Library funding is dropping. Apart from a few forward-thinking politicians no one in Government at any level is giving them the support they need to achieve even a bare fraction of their potential. With austerity the byword of the day, this negative trend increases because libraries do not make money. But neither does criminal justice or the armed forces; but we do not cut them. Whether or not you agree with the use of force, it is clear that money is not the only measure of political worth.
This video is not new, but it does make a trenchant point. Libraries cut crime.
While some crime is due to extreme circumstance or a genuine disagreement over rights, many crimes are committed due to relative deprivation. This is usually a disparity in material possessions: everyone else has the latest mp3 playing transparent aluminium trainers, so I must have them as well. But this can also be emotional: other people have exciting lives, so I must make my life exciting too. By reducing intellectual deprivation, libraries reduce crime.
Weak on Libraries is Weak on Crime.
Following the chain further, today’s military uses high-tech vehicles, sensors, robots, body-armour, and a myriad other tools that were developed by educated people. Without libraries to nurture and support the curious, only those from families rich enough to send them to good schools and buy them books that look vaguely interesting will have an easy path to innovation. History shows that this is not a total barrier to the less privileged, but it will slow them down, cutting into the time they can spend designing the next generation of tools. By increasing access to knowledge, libraries provide new equipment to the military.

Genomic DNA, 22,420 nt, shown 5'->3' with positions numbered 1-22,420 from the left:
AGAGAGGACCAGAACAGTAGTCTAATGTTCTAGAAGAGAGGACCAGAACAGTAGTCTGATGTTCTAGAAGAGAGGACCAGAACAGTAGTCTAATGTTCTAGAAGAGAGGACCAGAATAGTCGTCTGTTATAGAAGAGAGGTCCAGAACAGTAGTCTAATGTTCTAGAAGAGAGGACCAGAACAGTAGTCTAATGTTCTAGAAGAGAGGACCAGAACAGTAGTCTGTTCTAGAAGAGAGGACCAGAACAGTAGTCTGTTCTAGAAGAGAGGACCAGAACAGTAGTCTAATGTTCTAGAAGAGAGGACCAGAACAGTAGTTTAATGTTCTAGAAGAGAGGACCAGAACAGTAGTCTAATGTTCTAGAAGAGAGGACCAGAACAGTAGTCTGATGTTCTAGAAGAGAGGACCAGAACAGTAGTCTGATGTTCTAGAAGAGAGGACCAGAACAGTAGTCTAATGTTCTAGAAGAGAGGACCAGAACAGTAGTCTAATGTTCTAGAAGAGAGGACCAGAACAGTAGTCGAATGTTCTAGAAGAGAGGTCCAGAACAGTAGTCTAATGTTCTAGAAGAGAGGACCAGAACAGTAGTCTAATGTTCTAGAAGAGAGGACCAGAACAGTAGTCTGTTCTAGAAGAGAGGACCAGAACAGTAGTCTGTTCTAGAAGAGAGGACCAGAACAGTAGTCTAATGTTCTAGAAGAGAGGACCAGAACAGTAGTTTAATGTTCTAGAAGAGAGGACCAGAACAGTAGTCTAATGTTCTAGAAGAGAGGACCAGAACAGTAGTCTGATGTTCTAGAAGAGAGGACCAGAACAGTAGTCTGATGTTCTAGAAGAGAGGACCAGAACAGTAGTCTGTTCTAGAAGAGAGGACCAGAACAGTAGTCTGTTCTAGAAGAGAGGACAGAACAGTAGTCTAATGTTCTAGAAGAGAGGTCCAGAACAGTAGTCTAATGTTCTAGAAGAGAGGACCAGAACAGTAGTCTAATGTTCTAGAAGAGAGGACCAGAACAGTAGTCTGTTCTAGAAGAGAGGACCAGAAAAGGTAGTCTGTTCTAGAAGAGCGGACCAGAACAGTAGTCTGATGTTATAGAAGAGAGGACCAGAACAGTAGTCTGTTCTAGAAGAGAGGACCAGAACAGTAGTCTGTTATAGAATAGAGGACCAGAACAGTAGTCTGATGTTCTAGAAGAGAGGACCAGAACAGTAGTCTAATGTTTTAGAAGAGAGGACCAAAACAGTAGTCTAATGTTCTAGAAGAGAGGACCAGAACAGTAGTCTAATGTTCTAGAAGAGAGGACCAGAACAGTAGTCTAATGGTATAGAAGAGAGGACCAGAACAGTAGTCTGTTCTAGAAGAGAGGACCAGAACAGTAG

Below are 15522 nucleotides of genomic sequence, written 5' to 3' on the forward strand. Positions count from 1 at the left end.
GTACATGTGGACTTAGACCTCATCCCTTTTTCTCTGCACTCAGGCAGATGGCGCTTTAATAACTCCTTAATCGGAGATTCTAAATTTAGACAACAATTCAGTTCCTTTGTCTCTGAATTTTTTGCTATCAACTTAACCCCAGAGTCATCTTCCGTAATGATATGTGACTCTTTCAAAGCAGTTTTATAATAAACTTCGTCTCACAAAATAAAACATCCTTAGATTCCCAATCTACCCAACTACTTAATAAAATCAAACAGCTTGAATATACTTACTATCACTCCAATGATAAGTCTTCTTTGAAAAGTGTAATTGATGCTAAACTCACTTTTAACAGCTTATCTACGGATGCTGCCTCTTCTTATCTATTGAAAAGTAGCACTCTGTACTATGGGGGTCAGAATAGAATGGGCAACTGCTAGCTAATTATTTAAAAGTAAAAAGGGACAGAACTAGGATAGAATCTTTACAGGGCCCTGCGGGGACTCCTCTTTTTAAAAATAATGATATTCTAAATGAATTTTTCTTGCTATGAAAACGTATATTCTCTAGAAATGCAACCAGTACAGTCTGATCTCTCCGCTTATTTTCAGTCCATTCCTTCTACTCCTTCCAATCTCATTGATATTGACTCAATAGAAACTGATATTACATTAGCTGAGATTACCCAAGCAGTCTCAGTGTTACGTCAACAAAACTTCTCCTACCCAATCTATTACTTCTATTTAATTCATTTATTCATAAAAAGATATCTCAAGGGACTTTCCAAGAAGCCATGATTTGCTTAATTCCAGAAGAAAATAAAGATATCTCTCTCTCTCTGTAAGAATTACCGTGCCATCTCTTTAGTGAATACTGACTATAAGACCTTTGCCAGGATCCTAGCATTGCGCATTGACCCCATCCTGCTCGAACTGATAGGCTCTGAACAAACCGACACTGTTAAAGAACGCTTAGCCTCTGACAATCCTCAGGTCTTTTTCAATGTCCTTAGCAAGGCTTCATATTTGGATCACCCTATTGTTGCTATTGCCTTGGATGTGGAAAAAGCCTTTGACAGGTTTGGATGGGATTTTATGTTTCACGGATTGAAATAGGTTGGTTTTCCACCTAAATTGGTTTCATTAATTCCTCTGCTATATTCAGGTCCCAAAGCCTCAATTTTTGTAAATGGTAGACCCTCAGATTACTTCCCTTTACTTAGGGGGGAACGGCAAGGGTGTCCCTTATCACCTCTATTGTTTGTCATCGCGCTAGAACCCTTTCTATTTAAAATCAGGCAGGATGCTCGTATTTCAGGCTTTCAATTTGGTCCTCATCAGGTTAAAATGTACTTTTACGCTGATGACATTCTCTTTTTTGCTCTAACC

Weak on Libraries is Weak on National Defence.
Of course these are just proofs that libraries advance two aspects of government that not expected to be profitable. The real strength of libraries is in the potential to move beyond the use of force toward a world where it is less necessary (or even unnecessary). By giving the whole population not only theoretical access to knowledge but also professionals skilled in assisting everyone, whatever their ability to articulate complex queries, to find what they seek we improve education, innovation, and empathy. By having professionals who not only help people find what they ask for, but can suggest books people did not realise existed we no longer lose skilled individuals merely because they did not realise their area of expertise existed.
Weak on Libraries is Weak, Weak, Weak.